Controlling Self-Awareness During Sleep
Changing neural activity in the frontal and temporal lobes of the brain can cause a sleeper to become aware of her dreaming state, a study shows. 
Most dreams occur during the rapid eye movement (REM) sleep phase. During REM, a sleeper is generally not aware she’s dreaming and experiences her dream as reality. This is thought to occur when certain parts of the prefrontal cortex—linked to awareness and higher cognitive function—are inactive. Some people also experience lucid dreams; they are aware that they are dreaming and may be able to modify their dreams’ outcomes. Unlike during REM sleep, parts of the prefrontal cortex have been previously shown to be active during the more self-aware lucid dreaming state.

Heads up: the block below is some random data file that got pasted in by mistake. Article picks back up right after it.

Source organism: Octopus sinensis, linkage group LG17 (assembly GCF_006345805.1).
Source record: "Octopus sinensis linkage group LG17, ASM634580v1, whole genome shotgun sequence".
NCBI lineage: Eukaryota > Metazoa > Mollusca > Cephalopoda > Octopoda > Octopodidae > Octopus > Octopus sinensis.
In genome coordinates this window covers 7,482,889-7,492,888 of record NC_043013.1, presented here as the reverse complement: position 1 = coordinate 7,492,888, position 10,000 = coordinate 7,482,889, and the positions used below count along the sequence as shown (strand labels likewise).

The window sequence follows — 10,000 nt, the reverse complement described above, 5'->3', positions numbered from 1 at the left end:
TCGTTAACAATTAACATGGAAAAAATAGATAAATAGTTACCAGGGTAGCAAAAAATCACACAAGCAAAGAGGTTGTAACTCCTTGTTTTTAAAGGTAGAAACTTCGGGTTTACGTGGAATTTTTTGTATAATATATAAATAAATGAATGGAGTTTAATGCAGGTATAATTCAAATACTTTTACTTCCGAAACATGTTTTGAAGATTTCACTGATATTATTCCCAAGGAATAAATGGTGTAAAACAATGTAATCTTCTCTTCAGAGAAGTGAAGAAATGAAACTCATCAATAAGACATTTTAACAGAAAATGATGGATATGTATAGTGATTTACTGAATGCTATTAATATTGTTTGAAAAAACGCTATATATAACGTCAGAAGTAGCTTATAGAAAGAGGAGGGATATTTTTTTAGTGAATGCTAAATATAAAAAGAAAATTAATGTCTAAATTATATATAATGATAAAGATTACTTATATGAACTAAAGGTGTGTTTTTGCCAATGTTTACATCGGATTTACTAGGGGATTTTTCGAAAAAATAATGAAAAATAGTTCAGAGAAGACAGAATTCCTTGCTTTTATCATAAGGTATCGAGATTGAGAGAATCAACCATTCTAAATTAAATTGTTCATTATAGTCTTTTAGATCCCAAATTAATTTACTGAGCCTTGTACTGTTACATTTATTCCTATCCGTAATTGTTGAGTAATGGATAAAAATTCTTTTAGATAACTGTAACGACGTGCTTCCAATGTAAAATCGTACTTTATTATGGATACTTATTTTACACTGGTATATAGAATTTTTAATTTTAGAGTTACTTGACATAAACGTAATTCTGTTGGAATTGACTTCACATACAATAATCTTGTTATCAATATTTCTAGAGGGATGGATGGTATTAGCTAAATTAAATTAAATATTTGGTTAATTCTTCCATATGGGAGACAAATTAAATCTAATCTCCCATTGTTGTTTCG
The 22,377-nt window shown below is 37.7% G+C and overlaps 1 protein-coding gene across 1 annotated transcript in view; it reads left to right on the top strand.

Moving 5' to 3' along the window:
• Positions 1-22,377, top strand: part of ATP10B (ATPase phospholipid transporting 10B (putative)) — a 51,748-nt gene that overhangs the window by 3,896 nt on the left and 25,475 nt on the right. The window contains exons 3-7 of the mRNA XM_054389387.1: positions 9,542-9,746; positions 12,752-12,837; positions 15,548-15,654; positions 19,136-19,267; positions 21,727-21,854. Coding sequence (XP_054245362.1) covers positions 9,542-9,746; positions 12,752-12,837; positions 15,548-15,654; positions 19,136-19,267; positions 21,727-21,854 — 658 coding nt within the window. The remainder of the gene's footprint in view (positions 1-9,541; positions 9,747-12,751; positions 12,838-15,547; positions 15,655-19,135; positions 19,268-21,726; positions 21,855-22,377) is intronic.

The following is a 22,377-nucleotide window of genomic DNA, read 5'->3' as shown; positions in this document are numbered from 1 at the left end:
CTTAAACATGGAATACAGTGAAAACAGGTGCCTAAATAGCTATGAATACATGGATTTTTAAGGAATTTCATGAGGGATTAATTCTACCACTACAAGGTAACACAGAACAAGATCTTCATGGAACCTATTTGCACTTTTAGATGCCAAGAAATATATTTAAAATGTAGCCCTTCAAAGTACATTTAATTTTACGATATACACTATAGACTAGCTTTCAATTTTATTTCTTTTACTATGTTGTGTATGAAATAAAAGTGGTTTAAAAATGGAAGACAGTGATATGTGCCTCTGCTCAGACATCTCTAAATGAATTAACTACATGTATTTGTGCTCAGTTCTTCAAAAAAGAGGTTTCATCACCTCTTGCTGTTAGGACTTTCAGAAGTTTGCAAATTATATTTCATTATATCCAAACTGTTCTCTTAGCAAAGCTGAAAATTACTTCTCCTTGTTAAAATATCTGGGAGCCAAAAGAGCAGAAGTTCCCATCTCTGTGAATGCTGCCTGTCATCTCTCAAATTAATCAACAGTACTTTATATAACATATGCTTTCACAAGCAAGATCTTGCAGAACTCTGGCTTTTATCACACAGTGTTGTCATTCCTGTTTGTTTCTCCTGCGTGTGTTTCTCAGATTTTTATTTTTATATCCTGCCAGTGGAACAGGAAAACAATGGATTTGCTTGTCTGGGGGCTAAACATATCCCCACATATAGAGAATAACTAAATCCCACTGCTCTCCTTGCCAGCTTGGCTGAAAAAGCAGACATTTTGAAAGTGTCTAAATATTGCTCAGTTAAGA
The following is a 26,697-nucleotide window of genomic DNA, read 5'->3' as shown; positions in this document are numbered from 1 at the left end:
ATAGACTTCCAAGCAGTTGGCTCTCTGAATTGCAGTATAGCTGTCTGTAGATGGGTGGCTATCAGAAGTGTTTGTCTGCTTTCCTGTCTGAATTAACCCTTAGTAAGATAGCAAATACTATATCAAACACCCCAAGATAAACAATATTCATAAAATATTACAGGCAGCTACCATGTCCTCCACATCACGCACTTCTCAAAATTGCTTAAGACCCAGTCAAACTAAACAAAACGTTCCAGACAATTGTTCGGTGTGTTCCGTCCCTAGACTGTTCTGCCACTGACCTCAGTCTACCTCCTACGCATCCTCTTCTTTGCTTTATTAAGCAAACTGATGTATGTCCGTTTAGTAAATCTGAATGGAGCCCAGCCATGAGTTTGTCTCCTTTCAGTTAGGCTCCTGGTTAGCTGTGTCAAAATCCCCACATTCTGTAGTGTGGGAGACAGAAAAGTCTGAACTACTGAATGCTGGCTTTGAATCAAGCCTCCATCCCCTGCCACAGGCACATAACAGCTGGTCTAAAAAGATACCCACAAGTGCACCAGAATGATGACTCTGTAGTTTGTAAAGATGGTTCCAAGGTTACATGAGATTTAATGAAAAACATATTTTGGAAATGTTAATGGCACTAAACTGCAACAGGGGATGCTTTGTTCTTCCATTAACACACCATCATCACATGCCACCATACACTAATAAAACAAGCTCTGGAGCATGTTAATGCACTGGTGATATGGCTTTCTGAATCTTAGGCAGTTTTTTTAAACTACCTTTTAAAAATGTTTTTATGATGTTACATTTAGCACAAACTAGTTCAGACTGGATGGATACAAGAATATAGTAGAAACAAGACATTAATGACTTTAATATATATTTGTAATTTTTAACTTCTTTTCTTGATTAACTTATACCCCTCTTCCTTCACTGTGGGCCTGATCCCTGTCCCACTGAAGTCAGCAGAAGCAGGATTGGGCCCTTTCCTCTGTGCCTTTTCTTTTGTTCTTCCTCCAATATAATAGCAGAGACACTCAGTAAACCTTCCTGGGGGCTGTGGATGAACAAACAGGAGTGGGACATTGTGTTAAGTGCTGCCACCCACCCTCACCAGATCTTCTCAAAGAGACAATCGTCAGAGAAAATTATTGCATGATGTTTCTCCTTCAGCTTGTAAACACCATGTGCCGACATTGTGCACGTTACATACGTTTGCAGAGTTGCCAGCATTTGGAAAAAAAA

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Controlling Self-Awareness During Sleep

Changing neural activity in the frontal and temporal lobes of the brain can cause a sleeper to become aware of her dreaming state, a study shows. 

Most dreams occur during the rapid eye movement (REM) sleep phase. During REM, a sleeper is generally not aware she’s dreaming and experiences her dream as reality. This is thought to occur when certain parts of the prefrontal cortex—linked to awareness and higher cognitive function—are inactive. Some people also experience lucid dreams; they are aware that they are dreaming and may be able to modify their dreams’ outcomes. Unlike during REM sleep, parts of the prefrontal cortex have been previously shown to be active during the more self-aware lucid dreaming state.

Continue Reading